How Smart is Too Smart?

Do you like tracking devices? I love them. I’ve got a smartwatch that tracks my sleep, my activities, and my step count. All the information is uploaded to an app on my phone so I can check how well I’m sleeping, or how I move on the weekends vs. during the week. I’m in a social group on the app with the people I work with, and I do my best to outperform all of them in terms of activity every day. I guess I should mention here that I’m obnoxiously competitive. The leader of each month gets a prize. We all originally joked that it should be a dedicated parking spot furthest away from the building’s entrance; we settled on a gift card to the smoothie place around the corner from the office. I’ve only lost twice in the six months we’ve been doing it. Once was because I had the flu and the other time, one of the guys went on vacation and set a new record for steps taken. But even if it wasn’t a competition, I just think it’s fun. It’s so helpful to have all that information available. I know so much more about my health now that I document what I eat and chart my sleep and heart rate. My doctor’s appointments have been much more productive because now I can show him the app and we can make decisions based on what I’ve been doing.

I weigh myself every day. I know that seems a little excessive to some people. Some sources recommend weighing yourself once a week instead, but as long as I’m within 1 to 2 pounds of what I weighed the day before I really don’t stress about it. However, I do feel like it’s a sobering reality to get on the scale every morning and see where I’m at. I can spend the whole weekend eating pizza and ice cream, but when I get on that scale come Monday morning, I’m not going to feel so great about myself. Our bathroom scale broke recently, and I found out there’s a range of WiFi Smart scales that talks to my tracker app. I just thought that would be so cool because now I’m not just logging my weight anymore. It automatically records all kinds of cool information, like my bone density and BMI. My boyfriend, on the other hand, does not share my interest and enthusiasm with smart devices. He is kind of an analog all the way kind of guy. He prefers the term old school. He likes the scale with the little dial on it. He is not a fan of my smart scale. He doesn’t enjoy the fact that it can talk to other things–he thinks that’s weird. I think that is doing yourself a disservice. There is so much more information out there. You can relate those things back to your health so you can make improvements and start to feel better really quickly when you have a system like mine. If I did it his way, I’d have to write down my weight every time I measured myself, and then go look back at my handwritten activities for the week and my guesstimate at how many steps I took and how many calories I think I burned. That is a waste of paper and my time. Instead of carefully writing down and then calculating how many calories I’ve eaten each day, I can use my app. I can copy down the nutrition information from any recipe I make, and then it is there every time I want it. Or I can just scan the barcode of a food item, and it’s usually already in the database. There’s no math or guesswork involved. I know how much is going in and how much I’ve burned. I have felt a lot better and made more healthy choices since I got my tracker.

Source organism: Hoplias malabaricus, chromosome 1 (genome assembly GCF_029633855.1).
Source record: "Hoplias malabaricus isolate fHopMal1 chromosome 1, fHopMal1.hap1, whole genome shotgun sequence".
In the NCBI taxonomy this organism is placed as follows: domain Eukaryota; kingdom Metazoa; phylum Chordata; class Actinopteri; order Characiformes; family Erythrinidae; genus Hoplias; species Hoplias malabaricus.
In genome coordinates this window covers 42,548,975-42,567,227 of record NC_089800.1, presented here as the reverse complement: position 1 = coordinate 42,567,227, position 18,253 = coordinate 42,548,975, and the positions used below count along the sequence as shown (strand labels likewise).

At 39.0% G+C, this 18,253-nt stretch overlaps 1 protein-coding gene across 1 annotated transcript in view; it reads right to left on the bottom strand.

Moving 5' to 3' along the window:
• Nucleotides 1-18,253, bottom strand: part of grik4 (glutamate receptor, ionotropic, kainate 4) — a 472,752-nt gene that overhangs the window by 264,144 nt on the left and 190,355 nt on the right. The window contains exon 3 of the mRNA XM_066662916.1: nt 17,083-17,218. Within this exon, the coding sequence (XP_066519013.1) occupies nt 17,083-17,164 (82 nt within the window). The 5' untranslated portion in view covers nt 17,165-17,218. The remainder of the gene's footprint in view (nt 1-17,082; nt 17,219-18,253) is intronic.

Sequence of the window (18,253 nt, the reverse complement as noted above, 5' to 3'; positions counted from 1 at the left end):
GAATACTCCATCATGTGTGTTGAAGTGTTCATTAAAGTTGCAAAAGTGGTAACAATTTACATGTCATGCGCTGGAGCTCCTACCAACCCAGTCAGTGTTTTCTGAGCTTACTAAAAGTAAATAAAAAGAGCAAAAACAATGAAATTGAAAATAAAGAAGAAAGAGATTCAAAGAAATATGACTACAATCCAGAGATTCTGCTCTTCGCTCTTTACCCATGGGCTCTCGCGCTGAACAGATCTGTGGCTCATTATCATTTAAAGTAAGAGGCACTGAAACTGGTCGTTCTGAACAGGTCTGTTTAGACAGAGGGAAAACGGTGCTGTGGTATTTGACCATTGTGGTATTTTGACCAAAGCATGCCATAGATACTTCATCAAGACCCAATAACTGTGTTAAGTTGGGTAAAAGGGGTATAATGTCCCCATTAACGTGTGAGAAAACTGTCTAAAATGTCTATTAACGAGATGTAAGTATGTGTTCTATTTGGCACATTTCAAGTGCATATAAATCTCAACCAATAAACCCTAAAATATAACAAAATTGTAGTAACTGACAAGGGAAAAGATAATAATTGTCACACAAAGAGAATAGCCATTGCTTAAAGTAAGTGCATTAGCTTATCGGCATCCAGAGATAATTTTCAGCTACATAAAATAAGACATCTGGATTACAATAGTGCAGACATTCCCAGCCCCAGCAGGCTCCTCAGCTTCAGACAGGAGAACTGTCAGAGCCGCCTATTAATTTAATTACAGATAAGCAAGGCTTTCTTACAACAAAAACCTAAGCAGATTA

What do you think, readers? How smart is too smart?